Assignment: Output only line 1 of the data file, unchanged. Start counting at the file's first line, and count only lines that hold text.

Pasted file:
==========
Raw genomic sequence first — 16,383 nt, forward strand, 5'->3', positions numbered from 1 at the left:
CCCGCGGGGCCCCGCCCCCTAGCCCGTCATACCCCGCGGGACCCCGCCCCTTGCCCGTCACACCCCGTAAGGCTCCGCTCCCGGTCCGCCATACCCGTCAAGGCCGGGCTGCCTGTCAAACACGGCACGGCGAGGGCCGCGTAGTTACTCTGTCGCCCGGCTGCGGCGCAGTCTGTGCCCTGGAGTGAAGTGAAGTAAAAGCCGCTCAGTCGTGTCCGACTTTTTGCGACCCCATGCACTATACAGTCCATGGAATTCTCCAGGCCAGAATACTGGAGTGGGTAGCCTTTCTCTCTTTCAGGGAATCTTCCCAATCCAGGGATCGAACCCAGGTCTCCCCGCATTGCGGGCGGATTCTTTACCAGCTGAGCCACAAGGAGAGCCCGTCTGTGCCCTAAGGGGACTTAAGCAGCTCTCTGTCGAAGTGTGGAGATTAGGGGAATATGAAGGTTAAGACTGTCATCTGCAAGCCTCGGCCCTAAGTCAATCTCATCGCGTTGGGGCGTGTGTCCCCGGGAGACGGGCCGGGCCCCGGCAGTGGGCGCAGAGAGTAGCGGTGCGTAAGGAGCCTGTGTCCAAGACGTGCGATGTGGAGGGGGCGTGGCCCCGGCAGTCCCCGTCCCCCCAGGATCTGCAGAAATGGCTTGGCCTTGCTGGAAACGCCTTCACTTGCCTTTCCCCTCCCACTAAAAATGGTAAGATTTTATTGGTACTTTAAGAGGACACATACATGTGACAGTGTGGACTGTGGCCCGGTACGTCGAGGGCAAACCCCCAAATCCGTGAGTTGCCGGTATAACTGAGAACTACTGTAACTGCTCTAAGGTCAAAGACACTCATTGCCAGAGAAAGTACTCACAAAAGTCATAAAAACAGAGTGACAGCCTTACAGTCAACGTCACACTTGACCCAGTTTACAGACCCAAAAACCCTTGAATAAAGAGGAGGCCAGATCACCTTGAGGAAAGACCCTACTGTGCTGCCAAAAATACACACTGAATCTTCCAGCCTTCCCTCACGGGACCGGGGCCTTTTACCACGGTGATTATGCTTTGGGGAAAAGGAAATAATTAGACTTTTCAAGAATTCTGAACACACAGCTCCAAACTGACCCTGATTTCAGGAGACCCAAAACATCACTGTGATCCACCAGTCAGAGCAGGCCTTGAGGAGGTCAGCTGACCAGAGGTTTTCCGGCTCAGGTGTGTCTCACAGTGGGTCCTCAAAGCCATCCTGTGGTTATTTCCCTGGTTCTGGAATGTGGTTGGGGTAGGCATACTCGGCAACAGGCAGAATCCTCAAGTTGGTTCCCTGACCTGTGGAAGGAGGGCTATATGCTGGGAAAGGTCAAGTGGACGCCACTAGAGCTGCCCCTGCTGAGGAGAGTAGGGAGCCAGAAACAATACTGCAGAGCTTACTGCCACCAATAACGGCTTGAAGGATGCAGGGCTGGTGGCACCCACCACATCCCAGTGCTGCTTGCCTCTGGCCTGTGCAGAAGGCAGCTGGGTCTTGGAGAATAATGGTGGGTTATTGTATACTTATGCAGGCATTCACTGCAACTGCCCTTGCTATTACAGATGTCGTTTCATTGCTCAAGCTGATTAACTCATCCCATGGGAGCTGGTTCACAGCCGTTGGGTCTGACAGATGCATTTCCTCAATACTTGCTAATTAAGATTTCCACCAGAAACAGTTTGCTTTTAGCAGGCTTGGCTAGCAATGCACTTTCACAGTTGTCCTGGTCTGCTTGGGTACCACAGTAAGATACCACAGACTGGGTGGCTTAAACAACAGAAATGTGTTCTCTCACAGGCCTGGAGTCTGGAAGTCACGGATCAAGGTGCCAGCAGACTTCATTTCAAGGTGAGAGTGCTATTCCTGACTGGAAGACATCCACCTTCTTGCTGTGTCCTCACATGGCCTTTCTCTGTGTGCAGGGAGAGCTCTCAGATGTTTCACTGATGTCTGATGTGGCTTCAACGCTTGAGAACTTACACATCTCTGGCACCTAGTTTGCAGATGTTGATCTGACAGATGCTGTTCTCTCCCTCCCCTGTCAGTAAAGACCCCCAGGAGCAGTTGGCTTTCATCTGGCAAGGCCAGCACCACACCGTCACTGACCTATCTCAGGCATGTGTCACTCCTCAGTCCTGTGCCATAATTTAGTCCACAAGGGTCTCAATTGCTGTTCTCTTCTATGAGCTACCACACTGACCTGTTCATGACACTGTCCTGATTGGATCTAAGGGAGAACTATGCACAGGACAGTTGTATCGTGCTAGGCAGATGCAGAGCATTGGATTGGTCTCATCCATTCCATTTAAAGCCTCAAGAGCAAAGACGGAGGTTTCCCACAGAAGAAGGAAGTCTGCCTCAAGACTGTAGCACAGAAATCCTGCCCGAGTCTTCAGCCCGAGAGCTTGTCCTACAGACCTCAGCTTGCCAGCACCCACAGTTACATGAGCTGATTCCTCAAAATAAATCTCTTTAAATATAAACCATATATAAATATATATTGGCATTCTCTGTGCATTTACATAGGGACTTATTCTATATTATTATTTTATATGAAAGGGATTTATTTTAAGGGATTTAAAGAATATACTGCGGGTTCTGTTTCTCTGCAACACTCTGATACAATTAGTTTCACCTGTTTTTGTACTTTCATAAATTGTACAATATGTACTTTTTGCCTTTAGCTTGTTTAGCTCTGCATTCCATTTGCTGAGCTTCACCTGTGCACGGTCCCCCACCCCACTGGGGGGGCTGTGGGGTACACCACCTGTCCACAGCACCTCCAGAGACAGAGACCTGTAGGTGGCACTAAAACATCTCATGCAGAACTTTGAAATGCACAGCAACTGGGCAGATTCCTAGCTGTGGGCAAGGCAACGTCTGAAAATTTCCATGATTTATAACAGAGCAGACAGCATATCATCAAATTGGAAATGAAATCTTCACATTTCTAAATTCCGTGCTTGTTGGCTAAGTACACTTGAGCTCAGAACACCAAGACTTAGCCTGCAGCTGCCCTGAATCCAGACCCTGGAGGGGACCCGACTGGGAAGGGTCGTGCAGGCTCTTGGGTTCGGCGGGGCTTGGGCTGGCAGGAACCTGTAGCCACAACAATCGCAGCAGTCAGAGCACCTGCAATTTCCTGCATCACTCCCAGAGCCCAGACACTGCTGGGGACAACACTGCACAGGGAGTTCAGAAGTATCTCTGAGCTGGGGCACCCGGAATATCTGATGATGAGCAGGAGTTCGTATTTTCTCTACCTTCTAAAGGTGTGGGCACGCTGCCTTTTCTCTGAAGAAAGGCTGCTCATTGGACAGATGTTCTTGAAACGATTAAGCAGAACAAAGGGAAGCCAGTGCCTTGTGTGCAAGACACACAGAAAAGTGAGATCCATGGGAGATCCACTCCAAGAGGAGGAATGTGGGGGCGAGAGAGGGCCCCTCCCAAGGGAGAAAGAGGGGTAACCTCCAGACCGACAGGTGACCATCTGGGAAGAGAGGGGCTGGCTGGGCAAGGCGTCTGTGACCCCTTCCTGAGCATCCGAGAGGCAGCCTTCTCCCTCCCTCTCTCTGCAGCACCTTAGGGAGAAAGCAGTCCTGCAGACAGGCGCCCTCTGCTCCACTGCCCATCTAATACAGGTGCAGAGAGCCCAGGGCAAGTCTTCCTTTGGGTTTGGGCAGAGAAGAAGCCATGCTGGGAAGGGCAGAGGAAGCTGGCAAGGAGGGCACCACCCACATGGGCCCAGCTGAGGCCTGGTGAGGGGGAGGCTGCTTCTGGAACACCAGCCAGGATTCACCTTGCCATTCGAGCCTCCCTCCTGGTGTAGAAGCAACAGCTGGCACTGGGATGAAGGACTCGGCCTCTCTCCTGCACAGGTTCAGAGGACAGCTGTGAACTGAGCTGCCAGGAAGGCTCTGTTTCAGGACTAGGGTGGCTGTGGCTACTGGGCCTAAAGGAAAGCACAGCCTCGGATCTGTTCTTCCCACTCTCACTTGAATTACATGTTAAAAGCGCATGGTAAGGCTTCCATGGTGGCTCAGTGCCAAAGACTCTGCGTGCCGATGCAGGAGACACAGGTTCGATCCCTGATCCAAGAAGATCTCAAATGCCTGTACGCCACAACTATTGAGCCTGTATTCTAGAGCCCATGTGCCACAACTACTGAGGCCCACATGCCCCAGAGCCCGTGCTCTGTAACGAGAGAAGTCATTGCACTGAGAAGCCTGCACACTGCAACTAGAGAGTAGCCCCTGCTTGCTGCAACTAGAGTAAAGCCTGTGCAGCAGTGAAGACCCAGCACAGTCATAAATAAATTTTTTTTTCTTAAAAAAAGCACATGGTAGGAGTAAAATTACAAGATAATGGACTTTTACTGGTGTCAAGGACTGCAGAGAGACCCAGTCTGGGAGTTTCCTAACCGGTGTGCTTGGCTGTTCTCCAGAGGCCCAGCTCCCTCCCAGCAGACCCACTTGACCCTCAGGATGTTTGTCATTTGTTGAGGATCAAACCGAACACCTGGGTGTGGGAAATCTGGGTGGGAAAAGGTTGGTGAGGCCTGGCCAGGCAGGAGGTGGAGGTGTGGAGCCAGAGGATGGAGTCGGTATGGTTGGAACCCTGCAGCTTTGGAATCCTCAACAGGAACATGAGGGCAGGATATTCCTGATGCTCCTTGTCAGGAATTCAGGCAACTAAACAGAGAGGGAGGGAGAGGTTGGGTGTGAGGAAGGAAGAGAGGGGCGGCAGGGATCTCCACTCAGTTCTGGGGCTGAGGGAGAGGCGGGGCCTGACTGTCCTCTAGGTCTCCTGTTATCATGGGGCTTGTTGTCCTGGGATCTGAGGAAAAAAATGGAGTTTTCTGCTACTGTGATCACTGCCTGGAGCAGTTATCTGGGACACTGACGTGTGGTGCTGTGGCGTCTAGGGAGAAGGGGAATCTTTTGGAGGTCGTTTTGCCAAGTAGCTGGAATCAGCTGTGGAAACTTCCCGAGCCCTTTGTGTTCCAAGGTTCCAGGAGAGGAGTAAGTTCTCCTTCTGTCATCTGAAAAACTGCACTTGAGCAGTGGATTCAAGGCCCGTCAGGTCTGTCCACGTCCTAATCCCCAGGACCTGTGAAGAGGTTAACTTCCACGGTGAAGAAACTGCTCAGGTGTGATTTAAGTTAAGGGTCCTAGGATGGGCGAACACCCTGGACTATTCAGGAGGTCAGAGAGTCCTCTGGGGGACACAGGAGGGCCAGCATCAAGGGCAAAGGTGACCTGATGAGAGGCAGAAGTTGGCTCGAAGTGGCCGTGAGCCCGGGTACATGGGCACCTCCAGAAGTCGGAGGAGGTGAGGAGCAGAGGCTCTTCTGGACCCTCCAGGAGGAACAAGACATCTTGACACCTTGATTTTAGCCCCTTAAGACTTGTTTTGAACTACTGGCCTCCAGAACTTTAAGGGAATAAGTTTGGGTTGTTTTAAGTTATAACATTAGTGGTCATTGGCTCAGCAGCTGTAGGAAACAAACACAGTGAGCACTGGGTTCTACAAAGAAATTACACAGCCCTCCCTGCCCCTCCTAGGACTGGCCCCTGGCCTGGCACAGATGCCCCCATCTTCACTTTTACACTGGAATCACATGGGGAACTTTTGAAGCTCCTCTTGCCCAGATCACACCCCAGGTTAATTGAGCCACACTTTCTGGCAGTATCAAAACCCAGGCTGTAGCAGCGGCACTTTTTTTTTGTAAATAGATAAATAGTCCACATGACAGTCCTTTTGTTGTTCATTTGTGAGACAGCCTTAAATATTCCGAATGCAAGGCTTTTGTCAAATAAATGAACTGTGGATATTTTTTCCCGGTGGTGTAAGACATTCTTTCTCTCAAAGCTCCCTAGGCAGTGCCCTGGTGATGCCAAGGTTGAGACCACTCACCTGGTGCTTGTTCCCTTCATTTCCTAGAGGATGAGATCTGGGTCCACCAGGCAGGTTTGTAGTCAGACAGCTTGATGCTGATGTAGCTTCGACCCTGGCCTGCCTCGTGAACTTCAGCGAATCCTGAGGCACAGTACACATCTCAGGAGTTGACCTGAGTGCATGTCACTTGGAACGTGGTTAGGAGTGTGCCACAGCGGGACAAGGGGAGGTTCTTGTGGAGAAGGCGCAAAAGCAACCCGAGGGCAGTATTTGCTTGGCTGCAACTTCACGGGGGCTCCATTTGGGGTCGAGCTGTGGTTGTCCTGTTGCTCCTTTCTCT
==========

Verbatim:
Raw genomic sequence first — 16,383 nt, forward strand, 5'->3', positions numbered from 1 at the left: